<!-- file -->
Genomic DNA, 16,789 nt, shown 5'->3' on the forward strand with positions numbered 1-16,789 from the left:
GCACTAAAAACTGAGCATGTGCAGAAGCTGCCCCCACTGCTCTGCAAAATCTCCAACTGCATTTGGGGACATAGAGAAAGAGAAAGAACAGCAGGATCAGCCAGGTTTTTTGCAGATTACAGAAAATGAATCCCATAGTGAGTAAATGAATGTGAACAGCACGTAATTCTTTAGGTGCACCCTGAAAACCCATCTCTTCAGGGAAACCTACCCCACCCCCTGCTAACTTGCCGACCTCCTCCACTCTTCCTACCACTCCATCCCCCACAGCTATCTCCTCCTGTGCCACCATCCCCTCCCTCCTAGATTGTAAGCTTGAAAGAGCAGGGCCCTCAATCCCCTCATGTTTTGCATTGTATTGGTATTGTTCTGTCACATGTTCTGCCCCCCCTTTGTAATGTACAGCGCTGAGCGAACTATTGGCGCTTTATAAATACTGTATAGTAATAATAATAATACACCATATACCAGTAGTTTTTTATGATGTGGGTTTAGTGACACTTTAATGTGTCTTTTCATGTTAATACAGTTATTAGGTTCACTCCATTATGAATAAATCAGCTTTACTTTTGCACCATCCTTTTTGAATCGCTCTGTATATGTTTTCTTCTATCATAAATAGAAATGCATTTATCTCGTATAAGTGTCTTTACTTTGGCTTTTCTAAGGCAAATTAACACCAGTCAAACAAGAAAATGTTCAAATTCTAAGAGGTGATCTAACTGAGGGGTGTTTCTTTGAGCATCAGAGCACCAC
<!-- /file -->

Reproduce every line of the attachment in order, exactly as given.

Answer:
Genomic DNA, 16,789 nt, shown 5'->3' on the forward strand with positions numbered 1-16,789 from the left:
GCACTAAAAACTGAGCATGTGCAGAAGCTGCCCCCACTGCTCTGCAAAATCTCCAACTGCATTTGGGGACATAGAGAAAGAGAAAGAACAGCAGGATCAGCCAGGTTTTTTGCAGATTACAGAAAATGAATCCCATAGTGAGTAAATGAATGTGAACAGCACGTAATTCTTTAGGTGCACCCTGAAAACCCATCTCTTCAGGGAAACCTACCCCACCCCCTGCTAACTTGCCGACCTCCTCCACTCTTCCTACCACTCCATCCCCCACAGCTATCTCCTCCTGTGCCACCATCCCCTCCCTCCTAGATTGTAAGCTTGAAAGAGCAGGGCCCTCAATCCCCTCATGTTTTGCATTGTATTGGTATTGTTCTGTCACATGTTCTGCCCCCCCTTTGTAATGTACAGCGCTGAGCGAACTATTGGCGCTTTATAAATACTGTATAGTAATAATAATAATACACCATATACCAGTAGTTTTTTATGATGTGGGTTTAGTGACACTTTAATGTGTCTTTTCATGTTAATACAGTTATTAGGTTCACTCCATTATGAATAAATCAGCTTTACTTTTGCACCATCCTTTTTGAATCGCTCTGTATATGTTTTCTTCTATCATAAATAGAAATGCATTTATCTCGTATAAGTGTCTTTACTTTGGCTTTTCTAAGGCAAATTAACACCAGTCAAACAAGAAAATGTTCAAATTCTAAGAGGTGATCTAACTGAGGGGTGTTTCTTTGAGCATCAGAGCACCAC